All freshly isolated lenses of embryonic chickens at various ages were fixed in an improved fixative containing 2.5% glutaraldehyde, 0.1 M cacodylate buffer (pH 7.3), 50 mM L-lysine and 1% tannic acid for 2 h at room temperature . Each lens was then mounted on a specimen holder with superglue and cut into 200 µm slices with a Vibratome. Each lens was carefully oriented on the specimen holder such that either a cross- or longitudinal section of cortical fibers could be obtained initially with a Vibratome. The lens nucleus in older lenses often separated from its cortex after sectioning. Thus, only doughnut-shaped lens slices of cortical fibers could be collected in 0.1 M cacodylate buffer for this study. Lens slices were then post-fixed in 1% aqueous OsO4 for 1 h at room temperature, rinsed in distilled water and stained en bloc with 0.5% uranyl acetate in 0.15 M NaCl overnight at 4 °C. Tissue slices were dehydrated through graded ethanol and propylene oxide, and embedded in Polybed 812 resin (Polysciences, Warrington, PA). Thick sections (1 µm) cut with a glass knife were stained with 1% toluidine blue and examined with a light microscope to select the area of interest. Thin sections (80 nm) were cut with a diamond knife, stained with 5% uranyl acetate followed by Reynold's lead citrate and examined in a JEOL 1200EX electron microscope (JEOL).
Freshly isolated lenses of chickens and monkeys were fixed in 2.5% glutaraldehyde in 0.1M cacodylate buffer (pH 7.3) at RT for 2–4 h. After washing in buffer, lenses were orientated to obtain sagittal (longitudinal) sections with a Vibratome, and slices were collected, marked serially from superficial to deep and kept separately. Because the dimension of each Vibratome slice of the adult chicken lens was too large for routine freeze fracturing, the areas of interest were carefully dissected out into small rectangular or square blocks (~2×2 mm) from the anterior-central or posterior-central surface of lens slices. These slices were then cryoprotected with 25% glycerol in 0.1 M cacodylate buffer at RT for 1 h and processed for freeze-fracture TEM according to our routine procedures . In brief, a single lens slice was mounted on a gold specimen carrier and frozen rapidly in liquefied Freon 22 and stored in liquid nitrogen. Cryofractures of frozen slices were made in a modified Balzers 400T freeze-fracture unit (Boeckeler Instruments, Inc., Tucson, AZ), at a stage temperature of −135 °C in a vacuum of approximately 2 × 10−7 Torr. The lens tissue was fractured by scraping a steel knife across its frozen surface to expose fiber cell membranes. The fractured surface was then immediately replicated with platinum (~2 nm thick) followed by carbon film (~25 nm thick). The replicas, obtained by unidirectional shadowing, were cleaned with household bleach and examined with the transmission electron microscope.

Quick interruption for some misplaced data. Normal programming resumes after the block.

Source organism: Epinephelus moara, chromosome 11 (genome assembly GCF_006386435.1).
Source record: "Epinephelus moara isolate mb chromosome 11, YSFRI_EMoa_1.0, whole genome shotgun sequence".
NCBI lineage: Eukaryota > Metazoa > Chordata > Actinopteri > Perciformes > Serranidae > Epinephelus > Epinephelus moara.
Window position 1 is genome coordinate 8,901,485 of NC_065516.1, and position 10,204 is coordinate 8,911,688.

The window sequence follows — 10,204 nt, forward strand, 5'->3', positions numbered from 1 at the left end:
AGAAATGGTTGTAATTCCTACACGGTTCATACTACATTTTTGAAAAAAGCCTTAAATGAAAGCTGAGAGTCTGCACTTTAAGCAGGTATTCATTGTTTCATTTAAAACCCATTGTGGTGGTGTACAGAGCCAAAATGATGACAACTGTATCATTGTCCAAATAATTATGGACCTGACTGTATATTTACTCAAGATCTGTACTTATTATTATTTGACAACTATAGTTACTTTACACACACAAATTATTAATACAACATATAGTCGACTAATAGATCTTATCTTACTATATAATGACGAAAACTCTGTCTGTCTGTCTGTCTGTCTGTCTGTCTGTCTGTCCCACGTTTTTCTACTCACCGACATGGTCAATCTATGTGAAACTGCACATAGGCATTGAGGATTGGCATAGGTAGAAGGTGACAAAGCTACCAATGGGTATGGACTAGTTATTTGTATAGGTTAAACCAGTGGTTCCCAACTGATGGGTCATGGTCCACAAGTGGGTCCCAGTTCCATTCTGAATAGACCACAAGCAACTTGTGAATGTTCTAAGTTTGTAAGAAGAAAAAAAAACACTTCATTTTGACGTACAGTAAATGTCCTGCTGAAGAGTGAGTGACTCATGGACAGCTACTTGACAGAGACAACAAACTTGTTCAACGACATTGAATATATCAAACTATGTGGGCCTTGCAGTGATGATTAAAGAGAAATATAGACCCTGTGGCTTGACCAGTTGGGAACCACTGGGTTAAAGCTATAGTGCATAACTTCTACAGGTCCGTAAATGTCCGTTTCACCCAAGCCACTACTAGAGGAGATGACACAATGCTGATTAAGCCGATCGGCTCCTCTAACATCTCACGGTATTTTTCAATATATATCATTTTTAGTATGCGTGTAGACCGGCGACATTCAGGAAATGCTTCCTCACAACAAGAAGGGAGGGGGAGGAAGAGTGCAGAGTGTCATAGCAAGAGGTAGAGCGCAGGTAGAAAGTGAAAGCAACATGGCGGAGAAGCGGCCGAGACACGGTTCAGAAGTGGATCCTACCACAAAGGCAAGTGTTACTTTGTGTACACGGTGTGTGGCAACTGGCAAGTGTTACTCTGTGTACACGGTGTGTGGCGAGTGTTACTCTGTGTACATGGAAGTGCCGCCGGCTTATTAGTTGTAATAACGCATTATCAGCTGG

For cytochemical detection of filipin-cholesterol-complexes (FCCs) with freeze-fracture TEM, we followed the identical procedures as described previously [20,21]. Due to the lack of monkey lens tissue, filipin cytochemical experiments were conducted only for the chicken lenses.
Freshly isolated chicken lenses were lightly fixed in 0.75% paraformaldehyde in PBS for 30–45 min at RT, and then cut into 300 μm slices with a Vibratome to make freeze-fracture replicas. One drop of 0.5% parloidion in amyl acetate was used to secure the integrity of the whole piece of a large replica during cleaning and immunogold labeling procedures. The replica was washed with 2.5% sodium dodecyl sulfate, 10 mM Tris-HCl, 30mM sucrose, pH 8.3 (SDS buffer) at 50 °C until all visible attached tissue debris was removed from the replica. The replica was then rinsed with PBS, blocked with 4% BSA-0.5% teleostean gelatin in PBS for 30 min and incubated with the affinity purified rabbit anti-Cx50 and anti-Cx46 polyclonal antibodies made from the COOH-terminus  at 1:10 dilution for 1 h at RT. The replica was washed with PBS and incubated with 10 nm Protein A gold (EY Laboratories, San Mateo, CA) at 1:50 dilution for 1 h at RT. After rinsing, the replica was fixed in 0.5% glutaraldehyde in PBS for 10 min, rinsed in water, collected on a 200-mesh Gilder finder grid, rinsed with 100% amyl acetate for 30 s to remove parloidion and viewed with a JEOL 1200EX TEM.
By scanning electron microscopy, fiber-cell membrane surfaces of intact chicken lens (E18), fractured along the anterior/posterior (median sagittal) axis, were used to examine the distribution of ball-and-sockets on the short sides of cortical fiber cells (Figure 1). The abundant distribution of ball-and-sockets was regularly found in an approximate zone extending at least 300 μm deep from the equatorial surface of the superficial cortical fibers (Figure 1). A representative SEM micrograph shows that many ball-and-sockets were regularly distributed along the short sides of superficial cortical fibers at the equatorial region (approximately 100 μm from the surface) in the E18 embryonic chicken lens (Figure 2A). We were able to clearly visualize the heights and distinct shapes of the head and neck of ball-and-socket domains from this good orientation of the short-side fiber cells (Figure 2B). When the ball-and-sockets were examined on the long sides of superficial cortical fibers (approximately 200 μm from the equatorial surface), many of them were seen randomly distributed along the entire width (approximately 10 μm) of the long sides of the fiber cells in the adult chicken lens (Figure 2C). It was estimated that the number of ball-and-sockets was approximately 13 ball-and-sockets per 100 μm2 membrane and was not significantly different at the apical, equatorial and posterior regions along the anterior-posterior axis of any given fiber cell.